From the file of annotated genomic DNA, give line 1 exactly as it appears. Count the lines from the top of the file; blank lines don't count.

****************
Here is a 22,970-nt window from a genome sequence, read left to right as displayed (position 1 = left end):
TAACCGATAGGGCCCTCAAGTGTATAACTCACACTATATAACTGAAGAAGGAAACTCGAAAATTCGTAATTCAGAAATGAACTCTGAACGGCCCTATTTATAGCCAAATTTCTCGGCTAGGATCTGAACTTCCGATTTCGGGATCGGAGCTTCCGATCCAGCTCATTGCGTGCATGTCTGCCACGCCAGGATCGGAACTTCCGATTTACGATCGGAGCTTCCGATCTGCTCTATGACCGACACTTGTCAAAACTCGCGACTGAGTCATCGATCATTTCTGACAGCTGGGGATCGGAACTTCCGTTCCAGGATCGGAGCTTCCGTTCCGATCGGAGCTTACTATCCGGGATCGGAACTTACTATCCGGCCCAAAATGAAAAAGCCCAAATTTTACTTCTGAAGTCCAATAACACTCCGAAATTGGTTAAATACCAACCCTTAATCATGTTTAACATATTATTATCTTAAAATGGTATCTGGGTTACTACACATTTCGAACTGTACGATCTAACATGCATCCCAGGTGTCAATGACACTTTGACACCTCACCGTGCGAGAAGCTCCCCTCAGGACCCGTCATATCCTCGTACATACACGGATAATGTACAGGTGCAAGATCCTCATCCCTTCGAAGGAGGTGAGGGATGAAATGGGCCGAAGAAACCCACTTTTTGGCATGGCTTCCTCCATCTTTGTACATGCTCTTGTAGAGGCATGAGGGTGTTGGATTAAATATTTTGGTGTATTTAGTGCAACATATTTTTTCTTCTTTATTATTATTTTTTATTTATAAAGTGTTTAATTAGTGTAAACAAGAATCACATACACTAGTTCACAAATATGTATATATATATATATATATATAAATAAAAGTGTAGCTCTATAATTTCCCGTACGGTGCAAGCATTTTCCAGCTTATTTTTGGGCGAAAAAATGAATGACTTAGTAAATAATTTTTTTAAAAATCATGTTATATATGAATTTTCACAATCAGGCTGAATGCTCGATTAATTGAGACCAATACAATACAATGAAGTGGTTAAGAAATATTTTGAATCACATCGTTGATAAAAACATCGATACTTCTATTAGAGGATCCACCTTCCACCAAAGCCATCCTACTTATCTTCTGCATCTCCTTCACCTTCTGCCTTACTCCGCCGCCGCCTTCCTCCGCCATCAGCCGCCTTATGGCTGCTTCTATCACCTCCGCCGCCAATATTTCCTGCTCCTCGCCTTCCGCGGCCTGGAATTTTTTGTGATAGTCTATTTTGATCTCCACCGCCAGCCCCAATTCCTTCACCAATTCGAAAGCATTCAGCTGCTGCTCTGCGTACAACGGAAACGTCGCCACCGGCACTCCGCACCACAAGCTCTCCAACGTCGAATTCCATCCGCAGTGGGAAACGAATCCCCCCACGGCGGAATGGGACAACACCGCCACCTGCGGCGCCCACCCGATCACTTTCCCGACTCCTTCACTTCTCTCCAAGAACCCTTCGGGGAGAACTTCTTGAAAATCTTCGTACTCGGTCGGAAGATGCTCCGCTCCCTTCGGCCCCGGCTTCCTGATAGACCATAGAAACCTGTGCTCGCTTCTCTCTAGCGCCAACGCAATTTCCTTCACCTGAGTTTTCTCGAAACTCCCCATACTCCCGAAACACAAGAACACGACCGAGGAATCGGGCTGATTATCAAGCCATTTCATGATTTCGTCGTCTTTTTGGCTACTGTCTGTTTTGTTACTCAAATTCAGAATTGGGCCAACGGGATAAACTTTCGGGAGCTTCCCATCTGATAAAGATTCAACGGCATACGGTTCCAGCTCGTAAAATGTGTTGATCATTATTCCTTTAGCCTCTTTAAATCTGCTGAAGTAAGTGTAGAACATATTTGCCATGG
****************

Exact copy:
Here is a 22,970-nt window from a genome sequence, read left to right as displayed (position 1 = left end):